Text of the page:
1889 – She was born on the 7th day of April this year in Vicuña, but was raised in the small Andean village of Montegrande, where she attended the primary taught by her older sister, Emelina Molina. She respected her sister greatly.
1903 – At age 14, she began to support herself and her mother by working as a teacher’s aide in the seaside town of Compania Baja, near La Serena, Chile. Her mother, Petronila Alcayaga, a tailor, died in 1929. She dedicated the first section of the book Tala (Tree Fall) to her.
1904 – She published some early poems, such as Ensoñaciones, Carta Íntima (Intimate Letter) and Junto al Mar, in the local newspaper El Coquimbo: Diario Radical, and La Voz de Elqui using various pseudonyms.
1906 – While working as a teacher, she met Romeo Ureta, a railway worker, who killed himself in 1909. The profound effects of death were already in the poet’s work; writing about his suicide led the poet to consider death and life more broadly than previous generations of Latin American poets.
1914 – Formal recognition came on December 12 of this year, when she was awarded first prize in a national literary contest Juegos Florales in Santiago, with the work Sonetos de la Muerte (Sonnets of Death).
1922 – She was invited to Mexico by that country’s Minister of Education, Jose Vasconcelos. He had her join in the nation’s plan to reform libraries and schools, to start a national education system. That year she published Desolación in New York, which won her international acclaim.
1924 – Her international stature led to lectures first in the United States and then in Europe. In this year, while traveling to Europe for the first time, she published Ternura (Tenderness) in Madrid, a collection of lullabies and rondas written primarily for children but often focused on the female body.
1925 – She lived primarily in France and Italy between this year and 1933. During these years, she worked for the League for Intellectual Co-operation of the League of Nations. She also taught at Barnard College of Columbia University, Vassar College and the University of Puerto Rico at Rio Piedras.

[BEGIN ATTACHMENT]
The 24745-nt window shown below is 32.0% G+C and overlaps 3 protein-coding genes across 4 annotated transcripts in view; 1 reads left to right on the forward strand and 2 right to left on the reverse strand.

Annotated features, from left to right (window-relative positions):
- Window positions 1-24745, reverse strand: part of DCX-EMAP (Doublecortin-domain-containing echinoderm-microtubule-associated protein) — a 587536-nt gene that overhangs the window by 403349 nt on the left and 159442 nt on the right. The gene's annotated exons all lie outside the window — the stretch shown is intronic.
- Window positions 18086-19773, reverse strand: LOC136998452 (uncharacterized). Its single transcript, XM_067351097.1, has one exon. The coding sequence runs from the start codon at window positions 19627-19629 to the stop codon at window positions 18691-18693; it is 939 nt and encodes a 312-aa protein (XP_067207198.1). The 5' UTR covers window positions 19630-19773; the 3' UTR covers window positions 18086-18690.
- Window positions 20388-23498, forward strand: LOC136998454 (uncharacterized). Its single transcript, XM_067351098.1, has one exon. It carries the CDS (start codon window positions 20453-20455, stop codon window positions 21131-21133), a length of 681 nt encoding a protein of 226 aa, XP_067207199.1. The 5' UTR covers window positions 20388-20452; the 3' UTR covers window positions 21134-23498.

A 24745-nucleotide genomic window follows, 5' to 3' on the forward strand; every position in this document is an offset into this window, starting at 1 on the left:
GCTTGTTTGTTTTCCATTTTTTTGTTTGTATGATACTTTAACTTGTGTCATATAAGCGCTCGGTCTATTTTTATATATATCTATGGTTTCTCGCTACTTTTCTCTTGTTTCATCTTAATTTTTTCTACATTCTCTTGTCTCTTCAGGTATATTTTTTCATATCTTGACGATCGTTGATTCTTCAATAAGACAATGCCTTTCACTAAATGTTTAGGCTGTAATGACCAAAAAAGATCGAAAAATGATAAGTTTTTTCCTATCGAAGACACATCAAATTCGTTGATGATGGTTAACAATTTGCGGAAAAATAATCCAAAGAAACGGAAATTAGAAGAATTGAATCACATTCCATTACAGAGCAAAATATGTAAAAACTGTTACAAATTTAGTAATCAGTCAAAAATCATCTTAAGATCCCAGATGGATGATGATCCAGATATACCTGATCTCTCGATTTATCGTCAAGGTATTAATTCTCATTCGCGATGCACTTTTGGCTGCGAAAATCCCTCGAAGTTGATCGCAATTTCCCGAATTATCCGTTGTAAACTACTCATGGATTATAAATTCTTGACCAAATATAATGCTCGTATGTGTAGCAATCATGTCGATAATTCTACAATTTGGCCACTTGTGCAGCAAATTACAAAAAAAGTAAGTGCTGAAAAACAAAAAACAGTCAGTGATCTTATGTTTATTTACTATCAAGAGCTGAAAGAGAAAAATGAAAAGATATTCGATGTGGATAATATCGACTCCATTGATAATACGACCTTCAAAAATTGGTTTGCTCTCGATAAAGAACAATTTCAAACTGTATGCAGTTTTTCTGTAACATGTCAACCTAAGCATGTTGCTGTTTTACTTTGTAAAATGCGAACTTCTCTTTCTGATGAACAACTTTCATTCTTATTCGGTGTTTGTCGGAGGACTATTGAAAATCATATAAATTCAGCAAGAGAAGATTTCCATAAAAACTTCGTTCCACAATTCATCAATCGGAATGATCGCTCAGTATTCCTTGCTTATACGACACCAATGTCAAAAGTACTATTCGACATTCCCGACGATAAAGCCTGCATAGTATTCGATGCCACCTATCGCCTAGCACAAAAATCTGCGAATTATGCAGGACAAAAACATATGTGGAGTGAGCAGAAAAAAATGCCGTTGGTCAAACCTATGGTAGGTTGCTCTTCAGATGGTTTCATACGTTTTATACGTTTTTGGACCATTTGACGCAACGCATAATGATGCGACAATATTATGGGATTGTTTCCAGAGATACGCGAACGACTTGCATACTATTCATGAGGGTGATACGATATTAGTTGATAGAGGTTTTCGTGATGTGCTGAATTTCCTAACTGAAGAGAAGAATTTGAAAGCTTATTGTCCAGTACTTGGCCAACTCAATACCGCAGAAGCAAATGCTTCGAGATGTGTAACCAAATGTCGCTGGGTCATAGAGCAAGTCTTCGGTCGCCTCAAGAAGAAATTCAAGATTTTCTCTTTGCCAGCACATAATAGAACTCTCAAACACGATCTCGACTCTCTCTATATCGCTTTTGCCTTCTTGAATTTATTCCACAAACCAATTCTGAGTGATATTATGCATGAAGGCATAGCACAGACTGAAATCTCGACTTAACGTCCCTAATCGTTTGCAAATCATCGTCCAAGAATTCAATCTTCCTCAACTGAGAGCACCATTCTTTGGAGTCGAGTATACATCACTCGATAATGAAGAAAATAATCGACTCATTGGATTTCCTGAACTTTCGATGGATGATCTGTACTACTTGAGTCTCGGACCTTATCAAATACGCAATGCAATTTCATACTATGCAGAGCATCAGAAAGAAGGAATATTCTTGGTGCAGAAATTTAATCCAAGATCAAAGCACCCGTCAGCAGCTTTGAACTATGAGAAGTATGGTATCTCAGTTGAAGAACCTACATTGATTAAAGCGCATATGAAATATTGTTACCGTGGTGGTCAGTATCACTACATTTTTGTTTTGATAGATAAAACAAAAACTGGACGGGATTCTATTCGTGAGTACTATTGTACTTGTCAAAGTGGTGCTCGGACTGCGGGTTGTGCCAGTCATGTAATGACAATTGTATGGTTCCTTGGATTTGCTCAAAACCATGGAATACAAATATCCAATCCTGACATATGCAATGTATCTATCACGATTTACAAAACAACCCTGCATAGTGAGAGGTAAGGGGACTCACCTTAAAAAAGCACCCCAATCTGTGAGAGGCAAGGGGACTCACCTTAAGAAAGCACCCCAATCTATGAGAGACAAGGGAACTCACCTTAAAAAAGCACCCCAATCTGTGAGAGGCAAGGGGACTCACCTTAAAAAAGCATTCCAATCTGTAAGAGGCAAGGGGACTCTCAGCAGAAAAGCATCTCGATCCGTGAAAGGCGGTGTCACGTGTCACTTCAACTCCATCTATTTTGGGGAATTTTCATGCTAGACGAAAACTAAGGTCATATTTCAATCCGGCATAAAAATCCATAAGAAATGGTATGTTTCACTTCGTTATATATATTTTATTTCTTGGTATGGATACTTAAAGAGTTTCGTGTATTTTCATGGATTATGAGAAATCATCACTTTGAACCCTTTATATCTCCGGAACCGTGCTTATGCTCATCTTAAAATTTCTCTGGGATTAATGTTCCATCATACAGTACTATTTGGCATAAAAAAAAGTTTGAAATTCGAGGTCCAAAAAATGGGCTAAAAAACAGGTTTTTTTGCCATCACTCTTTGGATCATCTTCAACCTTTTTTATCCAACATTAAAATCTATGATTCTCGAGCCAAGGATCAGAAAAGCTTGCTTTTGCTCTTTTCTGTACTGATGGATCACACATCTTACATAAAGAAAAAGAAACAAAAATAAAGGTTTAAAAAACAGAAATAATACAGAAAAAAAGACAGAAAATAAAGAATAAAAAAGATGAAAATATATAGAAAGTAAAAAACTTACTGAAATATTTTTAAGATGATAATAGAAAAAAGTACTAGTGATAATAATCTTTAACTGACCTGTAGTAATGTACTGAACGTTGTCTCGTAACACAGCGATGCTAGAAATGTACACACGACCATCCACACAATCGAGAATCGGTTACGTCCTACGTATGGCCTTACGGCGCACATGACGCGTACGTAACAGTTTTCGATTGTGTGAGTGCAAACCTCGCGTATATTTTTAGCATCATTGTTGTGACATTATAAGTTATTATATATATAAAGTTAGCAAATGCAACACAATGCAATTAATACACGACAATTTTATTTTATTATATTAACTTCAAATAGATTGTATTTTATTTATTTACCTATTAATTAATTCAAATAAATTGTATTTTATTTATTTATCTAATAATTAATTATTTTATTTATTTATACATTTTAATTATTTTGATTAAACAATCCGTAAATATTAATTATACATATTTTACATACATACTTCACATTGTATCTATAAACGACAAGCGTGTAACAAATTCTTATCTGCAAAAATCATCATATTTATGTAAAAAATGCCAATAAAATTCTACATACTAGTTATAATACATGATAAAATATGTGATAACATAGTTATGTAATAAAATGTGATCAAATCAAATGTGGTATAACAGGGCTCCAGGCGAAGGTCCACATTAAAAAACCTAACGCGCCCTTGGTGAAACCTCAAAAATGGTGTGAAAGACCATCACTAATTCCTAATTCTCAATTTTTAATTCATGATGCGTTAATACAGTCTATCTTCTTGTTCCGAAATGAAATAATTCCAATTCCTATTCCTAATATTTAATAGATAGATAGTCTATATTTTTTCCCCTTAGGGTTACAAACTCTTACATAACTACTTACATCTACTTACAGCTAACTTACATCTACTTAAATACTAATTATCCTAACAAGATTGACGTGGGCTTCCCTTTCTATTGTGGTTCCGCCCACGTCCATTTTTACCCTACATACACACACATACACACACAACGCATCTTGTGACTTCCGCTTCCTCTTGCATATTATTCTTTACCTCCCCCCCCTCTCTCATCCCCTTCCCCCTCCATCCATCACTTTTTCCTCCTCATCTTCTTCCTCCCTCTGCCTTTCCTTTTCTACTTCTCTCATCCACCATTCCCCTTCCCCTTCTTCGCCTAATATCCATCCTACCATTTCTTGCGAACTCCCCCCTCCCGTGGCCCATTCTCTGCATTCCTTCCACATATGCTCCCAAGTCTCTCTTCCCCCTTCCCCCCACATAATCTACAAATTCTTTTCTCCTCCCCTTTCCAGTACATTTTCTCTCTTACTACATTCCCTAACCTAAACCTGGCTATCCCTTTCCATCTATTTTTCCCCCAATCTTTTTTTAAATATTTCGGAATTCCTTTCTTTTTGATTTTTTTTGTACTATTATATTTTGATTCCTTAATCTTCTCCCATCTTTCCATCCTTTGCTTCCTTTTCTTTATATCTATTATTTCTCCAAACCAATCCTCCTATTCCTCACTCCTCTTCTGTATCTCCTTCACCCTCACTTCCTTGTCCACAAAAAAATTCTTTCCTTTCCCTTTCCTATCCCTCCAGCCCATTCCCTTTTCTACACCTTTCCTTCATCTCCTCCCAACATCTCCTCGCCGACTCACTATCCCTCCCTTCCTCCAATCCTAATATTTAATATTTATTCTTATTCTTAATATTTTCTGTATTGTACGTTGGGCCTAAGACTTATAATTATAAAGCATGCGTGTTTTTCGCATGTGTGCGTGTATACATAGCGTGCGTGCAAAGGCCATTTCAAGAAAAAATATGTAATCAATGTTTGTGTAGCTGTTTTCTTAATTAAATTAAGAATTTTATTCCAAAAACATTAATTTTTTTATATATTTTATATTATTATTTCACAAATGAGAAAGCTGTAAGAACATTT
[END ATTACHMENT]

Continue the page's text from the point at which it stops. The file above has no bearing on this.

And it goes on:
1932 – Like many Latin American artists and intellectuals, Mistral served as a consul from this year until her death, working in Naples, Madrid, Lisbon, Nice, Petrópolis, Los Angeles, Santa Barbara, Veracruz, Mexico, Rapallo and Naples, Italy, and New York.
1938 – Tala appeared in this year, published in Buenos Aires with the help of longtime friend and correspondent Victoria Ocampo. The proceeds for the sale were devoted to children orphaned by the Spanish Civil War.
1943 – On the 14th day of August of this year, her 17-year-old nephew Juan Miguel killed himself. The grief of this death, as well as her responses to tensions of the Cold War in Europe and the Americas, are the subject of the last volume of poetry published in her lifetime, Lagar, which appeared in 1954.
1945 – On the 15th day of November of this year, she became the first Latin American woman to receive the Nobel Prize for Literature. She received the award in person from King Gustav of Sweden on the 10th of December of the same year.
1947 – She received a doctor honoris causa from Mills College, Oakland, California.
1951 – She was awarded the long overdue National Literature Prize in Chile.
1957 – Due to poor health eventually slowed her traveling. During the last years of her life, she made her home in Hempstead, New York, where she died from cancer of the pancreas on the 10th day of January of this year at aged 67. Her remains were returned to Chile nine days later.